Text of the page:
As you know, I have shared my understanding of this epidemic in various forms before, supported by my mentors whom I called almost daily to ask for advice. For herbal approaches, I asked Dr. Lu Chonghan, and for acupuncture questions my other mentor, Yang Zhenhai. The only reason that I can use needles is because of my studies with him, specifically the technique called Huangdi Neizhen—the Yellow Emperors Inner Needling Technique (laid out in detail in the just published English language book, The Yellow Emperor’s Inner Transmission of Acupuncture). This is why I have time and again recommended the combined application of herbal medicine and acupuncture for the treatment of this disease. There is a simple reason for this: The Discourse on Disorders Caused by Cold has already provided us with a fairly accurate outline regarding the way how this disease progresses from one channel system to the next within the 6-conformation system of Chinese medicine diagnostics. The use of needles is also included in this 6-layer system provided by the Discourse. Zhang Zhongjing was a great master, indeed—we should all go back to his work and study it more!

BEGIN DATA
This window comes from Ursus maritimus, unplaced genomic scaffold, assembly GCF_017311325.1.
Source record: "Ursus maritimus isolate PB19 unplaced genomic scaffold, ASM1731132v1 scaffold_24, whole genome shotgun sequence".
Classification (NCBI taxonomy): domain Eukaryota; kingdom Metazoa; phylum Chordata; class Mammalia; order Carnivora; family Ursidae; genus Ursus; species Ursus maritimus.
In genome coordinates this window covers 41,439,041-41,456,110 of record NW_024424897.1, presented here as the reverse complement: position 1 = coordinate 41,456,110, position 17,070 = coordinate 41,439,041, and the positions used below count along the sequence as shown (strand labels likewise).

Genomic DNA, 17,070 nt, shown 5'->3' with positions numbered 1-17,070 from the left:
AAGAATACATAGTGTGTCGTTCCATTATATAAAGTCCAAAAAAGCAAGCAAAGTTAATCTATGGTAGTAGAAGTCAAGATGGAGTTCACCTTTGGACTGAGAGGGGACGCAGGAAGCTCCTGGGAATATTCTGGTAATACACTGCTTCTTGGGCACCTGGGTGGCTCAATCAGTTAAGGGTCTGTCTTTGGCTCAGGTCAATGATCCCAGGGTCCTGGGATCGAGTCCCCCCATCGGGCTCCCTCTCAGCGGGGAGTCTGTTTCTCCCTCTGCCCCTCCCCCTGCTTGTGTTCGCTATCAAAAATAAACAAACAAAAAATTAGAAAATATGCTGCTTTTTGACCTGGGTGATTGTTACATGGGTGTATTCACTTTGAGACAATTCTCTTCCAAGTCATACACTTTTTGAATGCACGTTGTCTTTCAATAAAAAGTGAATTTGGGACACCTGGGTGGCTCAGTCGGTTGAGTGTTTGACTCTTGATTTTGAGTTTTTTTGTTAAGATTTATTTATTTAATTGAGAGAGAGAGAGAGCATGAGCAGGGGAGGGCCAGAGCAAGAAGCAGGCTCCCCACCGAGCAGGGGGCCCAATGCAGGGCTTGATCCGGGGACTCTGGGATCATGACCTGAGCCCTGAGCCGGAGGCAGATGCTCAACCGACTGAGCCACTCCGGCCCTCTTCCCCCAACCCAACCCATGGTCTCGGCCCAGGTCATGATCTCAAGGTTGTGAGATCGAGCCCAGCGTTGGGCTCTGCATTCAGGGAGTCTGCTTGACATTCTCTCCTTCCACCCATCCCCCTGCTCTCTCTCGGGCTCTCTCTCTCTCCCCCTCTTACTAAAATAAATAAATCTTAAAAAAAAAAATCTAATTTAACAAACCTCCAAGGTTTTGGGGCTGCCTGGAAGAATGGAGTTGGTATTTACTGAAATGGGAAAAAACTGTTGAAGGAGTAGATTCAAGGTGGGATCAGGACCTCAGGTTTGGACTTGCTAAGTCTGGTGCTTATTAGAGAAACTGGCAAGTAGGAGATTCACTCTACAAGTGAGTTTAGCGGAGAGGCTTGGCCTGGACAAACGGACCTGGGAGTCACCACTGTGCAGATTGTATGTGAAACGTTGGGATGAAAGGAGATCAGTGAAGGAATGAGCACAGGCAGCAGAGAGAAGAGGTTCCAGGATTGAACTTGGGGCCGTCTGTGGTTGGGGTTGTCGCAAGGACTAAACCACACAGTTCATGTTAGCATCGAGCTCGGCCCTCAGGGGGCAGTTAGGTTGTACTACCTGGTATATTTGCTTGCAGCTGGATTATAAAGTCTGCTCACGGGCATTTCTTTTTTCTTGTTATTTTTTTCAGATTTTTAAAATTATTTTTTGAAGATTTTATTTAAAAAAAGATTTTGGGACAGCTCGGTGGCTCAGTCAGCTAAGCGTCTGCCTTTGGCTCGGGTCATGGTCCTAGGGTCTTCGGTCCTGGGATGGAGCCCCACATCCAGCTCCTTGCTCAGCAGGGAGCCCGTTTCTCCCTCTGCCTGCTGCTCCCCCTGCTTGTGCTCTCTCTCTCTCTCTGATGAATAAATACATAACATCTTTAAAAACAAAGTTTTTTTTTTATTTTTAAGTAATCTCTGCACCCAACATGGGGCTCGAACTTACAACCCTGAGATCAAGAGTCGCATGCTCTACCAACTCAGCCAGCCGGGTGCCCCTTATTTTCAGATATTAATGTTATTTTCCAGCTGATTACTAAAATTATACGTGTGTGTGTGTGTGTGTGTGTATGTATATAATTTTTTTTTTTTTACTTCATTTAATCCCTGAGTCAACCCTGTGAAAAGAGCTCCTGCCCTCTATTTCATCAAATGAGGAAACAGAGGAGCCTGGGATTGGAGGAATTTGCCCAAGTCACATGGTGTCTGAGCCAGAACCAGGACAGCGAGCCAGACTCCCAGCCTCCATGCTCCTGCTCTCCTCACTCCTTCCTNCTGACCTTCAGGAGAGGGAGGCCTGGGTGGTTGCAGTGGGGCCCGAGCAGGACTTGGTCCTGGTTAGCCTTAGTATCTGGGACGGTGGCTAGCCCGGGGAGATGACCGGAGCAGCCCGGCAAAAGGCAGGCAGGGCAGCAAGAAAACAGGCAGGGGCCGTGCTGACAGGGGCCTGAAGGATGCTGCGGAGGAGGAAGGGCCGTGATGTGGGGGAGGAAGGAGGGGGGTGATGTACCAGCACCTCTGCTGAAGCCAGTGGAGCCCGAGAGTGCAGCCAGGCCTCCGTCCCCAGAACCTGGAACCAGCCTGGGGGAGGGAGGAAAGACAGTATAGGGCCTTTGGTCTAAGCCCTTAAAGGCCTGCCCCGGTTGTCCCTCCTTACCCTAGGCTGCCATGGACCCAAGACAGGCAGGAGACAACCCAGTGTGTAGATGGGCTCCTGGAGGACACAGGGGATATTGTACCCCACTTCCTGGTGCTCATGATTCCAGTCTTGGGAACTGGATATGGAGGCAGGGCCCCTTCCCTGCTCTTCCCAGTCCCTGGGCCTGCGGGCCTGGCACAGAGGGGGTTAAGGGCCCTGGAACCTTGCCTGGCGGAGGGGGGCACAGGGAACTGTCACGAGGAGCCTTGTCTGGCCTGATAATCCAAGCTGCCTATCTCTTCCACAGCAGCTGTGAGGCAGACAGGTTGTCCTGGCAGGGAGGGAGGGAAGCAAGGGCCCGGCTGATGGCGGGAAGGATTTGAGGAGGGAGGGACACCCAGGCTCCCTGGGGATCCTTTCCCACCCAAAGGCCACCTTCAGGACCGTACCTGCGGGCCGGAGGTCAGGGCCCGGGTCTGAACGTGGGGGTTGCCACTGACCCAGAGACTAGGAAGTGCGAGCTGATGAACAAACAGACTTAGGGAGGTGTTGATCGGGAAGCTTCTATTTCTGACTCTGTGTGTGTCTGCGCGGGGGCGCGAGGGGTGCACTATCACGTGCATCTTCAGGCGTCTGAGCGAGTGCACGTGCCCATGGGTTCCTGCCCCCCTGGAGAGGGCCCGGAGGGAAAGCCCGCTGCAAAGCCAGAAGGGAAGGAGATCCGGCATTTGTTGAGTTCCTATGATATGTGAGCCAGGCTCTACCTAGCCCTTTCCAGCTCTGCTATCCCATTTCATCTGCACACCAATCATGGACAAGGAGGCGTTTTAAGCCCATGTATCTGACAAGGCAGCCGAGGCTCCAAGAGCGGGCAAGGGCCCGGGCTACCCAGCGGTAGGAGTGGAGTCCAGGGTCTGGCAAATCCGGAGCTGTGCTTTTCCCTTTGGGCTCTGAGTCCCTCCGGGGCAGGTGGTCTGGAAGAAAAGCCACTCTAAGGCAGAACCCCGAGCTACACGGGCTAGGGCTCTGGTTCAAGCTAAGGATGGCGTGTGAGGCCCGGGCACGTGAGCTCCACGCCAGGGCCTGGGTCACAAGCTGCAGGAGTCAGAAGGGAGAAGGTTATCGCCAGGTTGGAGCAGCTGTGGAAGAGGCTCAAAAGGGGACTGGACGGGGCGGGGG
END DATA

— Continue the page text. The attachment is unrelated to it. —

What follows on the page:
I thus arrived at the front lines with the backing of these two master practitioners in their respective fields, feeling encouraged and full of confidence because of their guidance. When we first arrived in Wuhan on the evening of February 21, however, we got goosebumps. First of all, nobody at all could be seen on the streets. The only people we did see were covered from head to toe in white hazmat suits, stopping every car trying to go into the city and preventing almost everybody from going through. Our hearts sank in an instance—I would be lying if I’d say that we weren’t afraid! In addition, the hotel we were checked into was cold—we weren’t allowed to use the heating function of the air conditioner, and the comforter was too thin, so we slept in our clothes. The next two days were spent learning how to correctly put on and wear the protective gear—not so easy for an old Chinese medicine doctor who is not used to such complexities and who has two klutzy pairs of hands and feet. This was the first order of business.